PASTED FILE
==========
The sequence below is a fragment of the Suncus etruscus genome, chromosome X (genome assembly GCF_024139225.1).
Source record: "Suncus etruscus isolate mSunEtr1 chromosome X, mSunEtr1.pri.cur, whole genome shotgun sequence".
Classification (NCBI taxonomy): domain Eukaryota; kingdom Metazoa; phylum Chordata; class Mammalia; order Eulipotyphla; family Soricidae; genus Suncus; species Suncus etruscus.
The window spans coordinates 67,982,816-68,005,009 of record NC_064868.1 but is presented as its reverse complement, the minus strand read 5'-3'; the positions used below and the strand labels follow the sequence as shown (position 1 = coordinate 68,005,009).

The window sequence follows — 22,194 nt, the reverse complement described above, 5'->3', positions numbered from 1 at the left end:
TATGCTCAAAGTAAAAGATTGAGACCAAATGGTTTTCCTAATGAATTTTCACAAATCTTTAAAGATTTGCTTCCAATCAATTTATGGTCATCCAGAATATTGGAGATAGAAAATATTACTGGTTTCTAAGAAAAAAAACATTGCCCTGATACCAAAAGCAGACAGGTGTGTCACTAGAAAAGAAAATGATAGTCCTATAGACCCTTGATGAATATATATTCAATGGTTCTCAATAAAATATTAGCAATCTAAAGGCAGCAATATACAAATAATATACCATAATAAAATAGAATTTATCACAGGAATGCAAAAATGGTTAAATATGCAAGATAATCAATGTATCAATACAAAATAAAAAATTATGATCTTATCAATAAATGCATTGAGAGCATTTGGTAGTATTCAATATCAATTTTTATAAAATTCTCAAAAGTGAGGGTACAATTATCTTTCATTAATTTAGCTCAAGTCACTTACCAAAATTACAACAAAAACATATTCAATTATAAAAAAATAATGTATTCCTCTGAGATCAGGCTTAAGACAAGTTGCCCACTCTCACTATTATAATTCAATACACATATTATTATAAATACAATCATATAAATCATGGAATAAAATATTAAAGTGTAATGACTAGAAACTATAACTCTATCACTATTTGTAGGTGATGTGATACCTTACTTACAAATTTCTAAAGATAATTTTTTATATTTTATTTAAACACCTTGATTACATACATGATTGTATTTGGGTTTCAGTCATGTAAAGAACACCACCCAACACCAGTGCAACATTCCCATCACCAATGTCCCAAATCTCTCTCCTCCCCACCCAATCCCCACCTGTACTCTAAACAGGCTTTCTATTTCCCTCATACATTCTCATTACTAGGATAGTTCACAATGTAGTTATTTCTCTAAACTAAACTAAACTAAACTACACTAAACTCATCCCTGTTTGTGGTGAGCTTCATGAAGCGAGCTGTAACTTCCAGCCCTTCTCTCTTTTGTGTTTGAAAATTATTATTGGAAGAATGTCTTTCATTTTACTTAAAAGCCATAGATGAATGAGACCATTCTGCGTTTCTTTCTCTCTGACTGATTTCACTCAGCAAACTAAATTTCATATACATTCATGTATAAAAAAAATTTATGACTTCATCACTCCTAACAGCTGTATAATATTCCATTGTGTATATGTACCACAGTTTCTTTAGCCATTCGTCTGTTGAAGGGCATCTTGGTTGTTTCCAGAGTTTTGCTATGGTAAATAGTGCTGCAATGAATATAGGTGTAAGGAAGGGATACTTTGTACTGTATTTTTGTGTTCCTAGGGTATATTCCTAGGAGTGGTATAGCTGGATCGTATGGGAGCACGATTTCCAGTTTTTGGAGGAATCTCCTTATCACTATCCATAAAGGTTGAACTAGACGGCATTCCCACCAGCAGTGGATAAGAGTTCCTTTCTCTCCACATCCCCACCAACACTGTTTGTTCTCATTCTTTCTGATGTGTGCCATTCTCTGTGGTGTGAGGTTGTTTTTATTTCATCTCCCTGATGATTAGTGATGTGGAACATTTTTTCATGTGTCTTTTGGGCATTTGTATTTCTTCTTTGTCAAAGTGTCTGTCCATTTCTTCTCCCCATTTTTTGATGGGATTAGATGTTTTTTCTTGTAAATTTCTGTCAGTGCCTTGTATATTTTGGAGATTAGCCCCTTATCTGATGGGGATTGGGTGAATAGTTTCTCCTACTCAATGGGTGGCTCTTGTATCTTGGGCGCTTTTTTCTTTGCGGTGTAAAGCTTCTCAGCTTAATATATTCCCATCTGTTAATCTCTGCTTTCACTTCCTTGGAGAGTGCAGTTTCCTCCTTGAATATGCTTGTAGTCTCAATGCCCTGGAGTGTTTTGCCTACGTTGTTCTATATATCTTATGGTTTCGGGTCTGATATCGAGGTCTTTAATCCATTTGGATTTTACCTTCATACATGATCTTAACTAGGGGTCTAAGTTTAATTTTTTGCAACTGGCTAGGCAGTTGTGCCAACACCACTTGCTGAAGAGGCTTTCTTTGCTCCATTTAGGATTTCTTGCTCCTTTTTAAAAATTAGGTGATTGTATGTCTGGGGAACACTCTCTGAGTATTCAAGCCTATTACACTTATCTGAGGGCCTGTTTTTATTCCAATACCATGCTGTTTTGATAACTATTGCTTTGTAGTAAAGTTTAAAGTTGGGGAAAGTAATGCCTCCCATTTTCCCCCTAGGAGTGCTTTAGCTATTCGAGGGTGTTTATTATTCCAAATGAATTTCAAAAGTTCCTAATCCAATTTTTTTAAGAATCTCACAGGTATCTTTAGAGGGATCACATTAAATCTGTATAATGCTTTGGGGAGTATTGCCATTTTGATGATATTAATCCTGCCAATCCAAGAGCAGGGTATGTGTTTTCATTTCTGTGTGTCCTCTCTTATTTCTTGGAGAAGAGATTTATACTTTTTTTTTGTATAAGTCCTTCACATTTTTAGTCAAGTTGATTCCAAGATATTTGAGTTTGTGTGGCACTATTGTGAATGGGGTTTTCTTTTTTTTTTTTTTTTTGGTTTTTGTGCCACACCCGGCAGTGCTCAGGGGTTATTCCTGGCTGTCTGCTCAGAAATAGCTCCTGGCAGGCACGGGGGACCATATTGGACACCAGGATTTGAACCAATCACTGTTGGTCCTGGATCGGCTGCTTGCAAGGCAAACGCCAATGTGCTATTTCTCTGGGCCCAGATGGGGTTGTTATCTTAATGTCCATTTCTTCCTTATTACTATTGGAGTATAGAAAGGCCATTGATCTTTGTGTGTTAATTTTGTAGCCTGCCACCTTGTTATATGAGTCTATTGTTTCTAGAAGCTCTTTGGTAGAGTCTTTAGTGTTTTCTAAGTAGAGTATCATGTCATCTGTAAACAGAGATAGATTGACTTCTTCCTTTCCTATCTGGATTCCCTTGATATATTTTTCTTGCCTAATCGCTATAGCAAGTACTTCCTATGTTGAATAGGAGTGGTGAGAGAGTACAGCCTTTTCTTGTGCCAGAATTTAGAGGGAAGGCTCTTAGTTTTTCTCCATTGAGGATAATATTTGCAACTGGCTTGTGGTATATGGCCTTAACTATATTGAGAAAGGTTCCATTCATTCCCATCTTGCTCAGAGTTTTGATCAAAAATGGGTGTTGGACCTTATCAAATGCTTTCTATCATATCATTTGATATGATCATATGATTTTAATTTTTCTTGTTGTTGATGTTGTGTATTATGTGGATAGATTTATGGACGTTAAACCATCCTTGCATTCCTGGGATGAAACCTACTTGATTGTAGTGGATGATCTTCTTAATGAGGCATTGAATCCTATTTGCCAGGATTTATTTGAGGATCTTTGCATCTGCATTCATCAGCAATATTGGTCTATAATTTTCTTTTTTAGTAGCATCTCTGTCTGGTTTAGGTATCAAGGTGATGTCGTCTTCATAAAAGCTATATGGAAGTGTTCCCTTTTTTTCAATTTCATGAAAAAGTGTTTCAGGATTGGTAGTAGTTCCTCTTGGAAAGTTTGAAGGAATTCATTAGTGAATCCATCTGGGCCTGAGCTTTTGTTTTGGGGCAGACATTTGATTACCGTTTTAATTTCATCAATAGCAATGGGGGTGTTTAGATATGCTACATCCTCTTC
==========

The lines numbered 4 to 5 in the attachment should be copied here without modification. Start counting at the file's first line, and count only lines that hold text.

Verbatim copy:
The window spans coordinates 67,982,816-68,005,009 of record NC_064868.1 but is presented as its reverse complement, the minus strand read 5'-3'; the positions used below and the strand labels follow the sequence as shown (position 1 = coordinate 68,005,009).

The window sequence follows — 22,194 nt, the reverse complement described above, 5'->3', positions numbered from 1 at the left end: